Ball’s not in their court.
Remember that all fiasco with Star Wars Battlefront II and its loot boxes? Yeah, so did EA. Now that their loot box and pay-to-win shenanigans are kinda left outside for people to scrutinize, the next step is to sort that out with FIFA’s ever-popular FIFA Ultimate Team card pack-opening and randomized loot mechanics.
To say that it’s getting lots of government bodies and conservative groups interested is quite an understatement. So much so that EA’s VP of legal and government affairs Kerry Hopkins is clarifying the fact that randomised purchases aren’t loot boxes. Oh no; they’re actually “surprise mechanics” in what could be the latest (and possibly stupidest) buzzword in the company’s PR spin.
In an oral evidence session with the UK Parliament’s Digital, Culture, Media, and Sport Committee, Hopkins compares the mechanics to surprise toys, which have been around “for years, whether it’s Kinder Eggs or Hatchimals”.
In response to questions from Scottish National Party MP, Brendan O’Hara, Hopkins says “We do think the way that we have implemented these kinds of mechanics – and FIFA of course is our big one, our FIFA Ultimate Team and our packs – is actually quite ethical and quite fun, quite enjoyable to people.”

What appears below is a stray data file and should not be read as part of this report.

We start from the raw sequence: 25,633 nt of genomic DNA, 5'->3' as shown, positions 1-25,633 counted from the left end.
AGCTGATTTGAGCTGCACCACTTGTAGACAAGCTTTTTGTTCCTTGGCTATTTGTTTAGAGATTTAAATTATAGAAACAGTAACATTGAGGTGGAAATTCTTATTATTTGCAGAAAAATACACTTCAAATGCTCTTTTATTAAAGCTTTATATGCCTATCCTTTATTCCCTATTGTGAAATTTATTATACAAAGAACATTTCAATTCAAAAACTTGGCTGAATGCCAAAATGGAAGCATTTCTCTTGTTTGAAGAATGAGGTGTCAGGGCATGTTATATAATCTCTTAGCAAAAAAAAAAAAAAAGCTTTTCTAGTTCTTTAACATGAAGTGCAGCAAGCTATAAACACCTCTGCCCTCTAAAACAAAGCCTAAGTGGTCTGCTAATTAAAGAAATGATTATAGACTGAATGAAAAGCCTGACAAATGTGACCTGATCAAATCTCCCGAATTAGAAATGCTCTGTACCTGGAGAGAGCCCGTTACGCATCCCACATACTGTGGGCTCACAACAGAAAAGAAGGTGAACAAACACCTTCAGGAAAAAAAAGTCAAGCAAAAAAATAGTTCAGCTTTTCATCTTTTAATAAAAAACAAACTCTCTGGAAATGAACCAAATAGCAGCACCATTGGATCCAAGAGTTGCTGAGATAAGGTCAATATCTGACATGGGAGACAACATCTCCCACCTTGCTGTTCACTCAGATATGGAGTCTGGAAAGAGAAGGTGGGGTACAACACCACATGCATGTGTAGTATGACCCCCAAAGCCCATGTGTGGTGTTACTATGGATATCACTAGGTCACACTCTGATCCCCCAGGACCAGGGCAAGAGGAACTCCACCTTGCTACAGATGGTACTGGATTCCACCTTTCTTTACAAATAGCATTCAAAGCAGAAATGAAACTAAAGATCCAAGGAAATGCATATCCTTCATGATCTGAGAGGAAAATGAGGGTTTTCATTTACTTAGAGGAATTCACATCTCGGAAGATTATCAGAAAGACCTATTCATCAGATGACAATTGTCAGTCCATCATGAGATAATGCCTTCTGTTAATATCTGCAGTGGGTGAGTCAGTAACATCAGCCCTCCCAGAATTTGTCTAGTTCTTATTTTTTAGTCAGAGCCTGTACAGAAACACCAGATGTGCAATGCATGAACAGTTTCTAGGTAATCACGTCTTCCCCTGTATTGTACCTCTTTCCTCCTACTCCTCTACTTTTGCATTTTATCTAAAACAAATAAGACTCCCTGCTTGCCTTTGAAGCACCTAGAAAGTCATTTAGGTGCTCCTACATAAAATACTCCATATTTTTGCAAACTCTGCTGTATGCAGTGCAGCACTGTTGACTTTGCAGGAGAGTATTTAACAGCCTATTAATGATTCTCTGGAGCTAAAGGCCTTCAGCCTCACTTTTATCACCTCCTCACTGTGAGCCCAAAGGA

“We do agree with the UK gambling commission, the Australian gambling commission, and many other gambling commissions that they aren’t gambling, and we also disagree that there’s evidence that shows it leads to gambling. Instead, we think it’s like many other products that people enjoy in a healthy way, and like the element of surprise.”
Keep in mind: despite this just happening within the UK, this sets a precedent that any legislative restriction for game companies with regards to exploitative mechanics that pry people’s money from their wallets through enforced behavioural patterns will find its way worldwide.
Long story short: play nice with F2P mechanics, lest the government does something drastic and possibly game-changing about it. And don’t get too greedy.